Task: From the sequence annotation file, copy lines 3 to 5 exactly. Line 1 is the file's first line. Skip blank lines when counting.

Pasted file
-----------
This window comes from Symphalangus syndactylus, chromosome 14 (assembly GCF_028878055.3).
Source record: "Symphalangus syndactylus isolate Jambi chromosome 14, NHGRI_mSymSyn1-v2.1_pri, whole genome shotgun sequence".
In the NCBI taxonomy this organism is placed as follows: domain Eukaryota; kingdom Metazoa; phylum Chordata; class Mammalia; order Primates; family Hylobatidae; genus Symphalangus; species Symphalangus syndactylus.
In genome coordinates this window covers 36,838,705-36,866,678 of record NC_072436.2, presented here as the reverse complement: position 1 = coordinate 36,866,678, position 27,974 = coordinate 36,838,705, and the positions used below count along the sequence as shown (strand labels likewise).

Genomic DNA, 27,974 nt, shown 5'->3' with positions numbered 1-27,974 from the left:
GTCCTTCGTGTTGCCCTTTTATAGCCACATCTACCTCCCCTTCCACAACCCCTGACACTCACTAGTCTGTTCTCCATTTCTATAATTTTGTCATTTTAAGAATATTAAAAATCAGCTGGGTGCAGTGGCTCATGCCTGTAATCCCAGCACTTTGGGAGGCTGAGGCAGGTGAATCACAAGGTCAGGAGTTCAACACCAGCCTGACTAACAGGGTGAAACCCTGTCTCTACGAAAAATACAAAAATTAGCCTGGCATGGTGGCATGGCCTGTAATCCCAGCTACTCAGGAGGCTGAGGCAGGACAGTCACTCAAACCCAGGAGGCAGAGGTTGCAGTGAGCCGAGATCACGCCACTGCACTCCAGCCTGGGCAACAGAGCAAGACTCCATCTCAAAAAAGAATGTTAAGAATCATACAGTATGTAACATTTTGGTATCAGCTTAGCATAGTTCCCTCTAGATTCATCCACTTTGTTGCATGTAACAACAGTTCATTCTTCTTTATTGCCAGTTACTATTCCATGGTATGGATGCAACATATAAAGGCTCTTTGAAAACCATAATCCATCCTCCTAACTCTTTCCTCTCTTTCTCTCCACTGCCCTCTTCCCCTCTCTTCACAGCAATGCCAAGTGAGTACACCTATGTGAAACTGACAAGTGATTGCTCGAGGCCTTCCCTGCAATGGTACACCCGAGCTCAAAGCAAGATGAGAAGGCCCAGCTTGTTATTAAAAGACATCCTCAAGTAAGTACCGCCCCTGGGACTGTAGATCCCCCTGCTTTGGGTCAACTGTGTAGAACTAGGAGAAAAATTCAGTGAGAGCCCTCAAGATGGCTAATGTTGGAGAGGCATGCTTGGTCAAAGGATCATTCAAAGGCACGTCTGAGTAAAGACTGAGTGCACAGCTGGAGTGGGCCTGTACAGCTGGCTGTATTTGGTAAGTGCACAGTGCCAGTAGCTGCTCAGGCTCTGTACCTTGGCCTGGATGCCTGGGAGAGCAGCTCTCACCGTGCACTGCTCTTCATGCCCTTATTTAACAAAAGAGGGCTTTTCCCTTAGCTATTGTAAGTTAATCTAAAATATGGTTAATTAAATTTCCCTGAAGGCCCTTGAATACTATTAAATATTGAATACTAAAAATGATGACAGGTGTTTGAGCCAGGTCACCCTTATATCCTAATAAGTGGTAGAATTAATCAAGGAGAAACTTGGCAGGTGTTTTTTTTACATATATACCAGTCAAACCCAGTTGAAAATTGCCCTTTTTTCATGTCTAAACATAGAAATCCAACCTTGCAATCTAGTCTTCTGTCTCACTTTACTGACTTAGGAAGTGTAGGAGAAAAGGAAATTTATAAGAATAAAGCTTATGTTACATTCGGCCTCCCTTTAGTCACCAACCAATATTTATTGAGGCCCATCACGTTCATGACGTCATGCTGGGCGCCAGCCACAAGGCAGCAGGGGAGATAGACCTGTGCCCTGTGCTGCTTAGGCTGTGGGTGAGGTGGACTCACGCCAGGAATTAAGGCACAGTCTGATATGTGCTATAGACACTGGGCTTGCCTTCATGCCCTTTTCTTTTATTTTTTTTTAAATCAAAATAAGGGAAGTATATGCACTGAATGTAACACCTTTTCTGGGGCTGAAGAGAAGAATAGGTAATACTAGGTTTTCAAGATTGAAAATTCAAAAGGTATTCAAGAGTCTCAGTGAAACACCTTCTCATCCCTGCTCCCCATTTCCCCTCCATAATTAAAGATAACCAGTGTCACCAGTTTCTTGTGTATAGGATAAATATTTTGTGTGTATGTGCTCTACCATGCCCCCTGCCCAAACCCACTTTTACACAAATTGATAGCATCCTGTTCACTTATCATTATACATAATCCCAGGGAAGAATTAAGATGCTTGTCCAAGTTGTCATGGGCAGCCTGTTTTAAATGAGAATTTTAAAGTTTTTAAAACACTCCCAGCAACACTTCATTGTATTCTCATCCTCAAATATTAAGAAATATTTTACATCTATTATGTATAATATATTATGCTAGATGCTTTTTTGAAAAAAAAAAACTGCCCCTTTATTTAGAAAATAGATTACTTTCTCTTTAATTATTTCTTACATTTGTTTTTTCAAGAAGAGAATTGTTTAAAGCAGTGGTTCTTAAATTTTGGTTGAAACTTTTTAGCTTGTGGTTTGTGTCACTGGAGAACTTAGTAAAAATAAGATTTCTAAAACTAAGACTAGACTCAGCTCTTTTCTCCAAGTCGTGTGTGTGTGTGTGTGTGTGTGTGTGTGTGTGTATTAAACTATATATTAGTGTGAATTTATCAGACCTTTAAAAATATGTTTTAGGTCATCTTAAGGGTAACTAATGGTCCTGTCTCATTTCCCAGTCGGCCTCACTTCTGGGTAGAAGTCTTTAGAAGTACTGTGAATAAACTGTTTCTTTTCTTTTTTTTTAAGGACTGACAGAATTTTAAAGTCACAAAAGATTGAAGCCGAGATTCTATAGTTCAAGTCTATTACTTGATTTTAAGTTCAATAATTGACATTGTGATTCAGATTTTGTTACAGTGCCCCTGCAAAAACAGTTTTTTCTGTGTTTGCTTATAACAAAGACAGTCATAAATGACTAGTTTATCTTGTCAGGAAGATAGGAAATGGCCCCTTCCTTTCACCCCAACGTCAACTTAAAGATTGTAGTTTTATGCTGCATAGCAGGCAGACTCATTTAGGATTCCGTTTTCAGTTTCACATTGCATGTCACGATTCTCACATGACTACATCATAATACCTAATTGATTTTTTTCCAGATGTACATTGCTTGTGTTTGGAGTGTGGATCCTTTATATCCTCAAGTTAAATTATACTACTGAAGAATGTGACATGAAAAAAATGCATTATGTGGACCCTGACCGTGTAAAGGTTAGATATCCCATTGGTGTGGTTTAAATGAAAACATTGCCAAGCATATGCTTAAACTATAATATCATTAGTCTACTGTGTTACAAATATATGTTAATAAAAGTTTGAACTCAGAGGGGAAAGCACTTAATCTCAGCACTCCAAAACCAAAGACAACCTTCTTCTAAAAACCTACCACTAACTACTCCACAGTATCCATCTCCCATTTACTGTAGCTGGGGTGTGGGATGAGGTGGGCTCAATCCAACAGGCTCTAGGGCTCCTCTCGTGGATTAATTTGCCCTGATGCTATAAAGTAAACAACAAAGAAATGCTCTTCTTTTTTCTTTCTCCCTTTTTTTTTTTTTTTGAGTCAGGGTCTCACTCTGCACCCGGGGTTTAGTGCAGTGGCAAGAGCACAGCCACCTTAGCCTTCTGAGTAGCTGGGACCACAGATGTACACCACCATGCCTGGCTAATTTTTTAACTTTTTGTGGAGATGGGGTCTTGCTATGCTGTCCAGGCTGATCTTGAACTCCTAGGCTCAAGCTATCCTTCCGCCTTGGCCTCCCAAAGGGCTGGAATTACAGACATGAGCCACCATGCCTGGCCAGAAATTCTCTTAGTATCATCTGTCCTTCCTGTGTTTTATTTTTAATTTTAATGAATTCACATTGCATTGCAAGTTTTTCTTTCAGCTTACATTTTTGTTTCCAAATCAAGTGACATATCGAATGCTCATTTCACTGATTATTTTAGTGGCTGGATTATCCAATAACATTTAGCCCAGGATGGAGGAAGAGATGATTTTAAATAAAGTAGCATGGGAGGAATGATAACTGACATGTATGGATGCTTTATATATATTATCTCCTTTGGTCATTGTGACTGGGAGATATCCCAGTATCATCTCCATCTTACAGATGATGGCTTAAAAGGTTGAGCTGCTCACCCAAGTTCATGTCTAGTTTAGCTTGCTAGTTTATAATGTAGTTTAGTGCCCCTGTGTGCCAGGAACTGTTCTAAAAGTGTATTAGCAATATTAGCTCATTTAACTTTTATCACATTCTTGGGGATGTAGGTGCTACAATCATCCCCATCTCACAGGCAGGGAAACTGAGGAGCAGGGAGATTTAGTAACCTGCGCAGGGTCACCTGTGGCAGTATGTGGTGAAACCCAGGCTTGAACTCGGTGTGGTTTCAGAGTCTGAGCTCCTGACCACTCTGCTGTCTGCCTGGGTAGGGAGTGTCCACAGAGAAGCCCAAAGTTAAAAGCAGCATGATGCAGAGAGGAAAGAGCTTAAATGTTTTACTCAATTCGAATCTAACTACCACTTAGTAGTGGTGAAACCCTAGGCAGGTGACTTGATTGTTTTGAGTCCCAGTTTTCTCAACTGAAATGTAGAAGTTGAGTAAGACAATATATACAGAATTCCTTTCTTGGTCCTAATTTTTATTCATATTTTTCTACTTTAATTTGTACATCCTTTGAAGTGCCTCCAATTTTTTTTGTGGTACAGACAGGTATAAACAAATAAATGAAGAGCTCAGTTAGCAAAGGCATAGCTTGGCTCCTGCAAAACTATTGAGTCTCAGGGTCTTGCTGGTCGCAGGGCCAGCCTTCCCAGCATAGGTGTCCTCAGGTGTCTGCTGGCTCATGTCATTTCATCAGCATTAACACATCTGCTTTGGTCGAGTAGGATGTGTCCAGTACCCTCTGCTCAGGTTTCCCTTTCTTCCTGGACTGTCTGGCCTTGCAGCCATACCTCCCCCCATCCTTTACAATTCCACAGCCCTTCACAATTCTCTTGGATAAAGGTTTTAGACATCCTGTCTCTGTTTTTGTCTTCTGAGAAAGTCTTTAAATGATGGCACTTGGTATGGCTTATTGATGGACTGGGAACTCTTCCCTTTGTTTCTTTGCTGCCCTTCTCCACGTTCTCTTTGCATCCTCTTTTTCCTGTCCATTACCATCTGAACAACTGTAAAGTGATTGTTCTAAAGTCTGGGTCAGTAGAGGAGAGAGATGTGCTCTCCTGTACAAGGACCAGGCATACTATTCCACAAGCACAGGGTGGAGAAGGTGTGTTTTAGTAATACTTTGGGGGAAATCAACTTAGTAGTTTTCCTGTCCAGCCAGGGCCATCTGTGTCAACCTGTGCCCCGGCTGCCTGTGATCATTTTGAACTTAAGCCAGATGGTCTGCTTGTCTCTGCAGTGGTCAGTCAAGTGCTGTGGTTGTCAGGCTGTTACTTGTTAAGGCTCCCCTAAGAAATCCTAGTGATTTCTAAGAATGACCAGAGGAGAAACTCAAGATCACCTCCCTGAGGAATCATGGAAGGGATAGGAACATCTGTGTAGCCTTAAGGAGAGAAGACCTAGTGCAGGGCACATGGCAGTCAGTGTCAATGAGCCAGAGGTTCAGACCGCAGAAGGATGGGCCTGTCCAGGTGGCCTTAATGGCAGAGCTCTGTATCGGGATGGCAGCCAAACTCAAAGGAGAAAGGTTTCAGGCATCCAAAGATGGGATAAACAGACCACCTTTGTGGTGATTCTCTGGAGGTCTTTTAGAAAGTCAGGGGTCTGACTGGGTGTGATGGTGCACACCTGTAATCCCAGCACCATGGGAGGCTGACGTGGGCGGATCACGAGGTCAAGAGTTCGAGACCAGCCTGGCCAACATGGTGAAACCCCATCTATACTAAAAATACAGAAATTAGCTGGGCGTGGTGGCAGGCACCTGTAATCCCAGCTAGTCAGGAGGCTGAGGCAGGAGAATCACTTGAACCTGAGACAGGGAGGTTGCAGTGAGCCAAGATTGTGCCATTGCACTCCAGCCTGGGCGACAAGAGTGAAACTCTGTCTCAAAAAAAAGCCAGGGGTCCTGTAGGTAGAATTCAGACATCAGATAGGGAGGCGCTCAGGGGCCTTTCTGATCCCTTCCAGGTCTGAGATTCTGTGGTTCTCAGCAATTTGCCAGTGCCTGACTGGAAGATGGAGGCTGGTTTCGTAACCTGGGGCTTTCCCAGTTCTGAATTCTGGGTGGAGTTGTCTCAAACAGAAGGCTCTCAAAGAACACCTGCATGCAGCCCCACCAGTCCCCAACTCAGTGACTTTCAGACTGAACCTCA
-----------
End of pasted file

In the NCBI taxonomy this organism is placed as follows: domain Eukaryota; kingdom Metazoa; phylum Chordata; class Mammalia; order Primates; family Hylobatidae; genus Symphalangus; species Symphalangus syndactylus.
In genome coordinates this window covers 36,838,705-36,866,678 of record NC_072436.2, presented here as the reverse complement: position 1 = coordinate 36,866,678, position 27,974 = coordinate 36,838,705, and the positions used below count along the sequence as shown (strand labels likewise).

Genomic DNA, 27,974 nt, shown 5'->3' with positions numbered 1-27,974 from the left: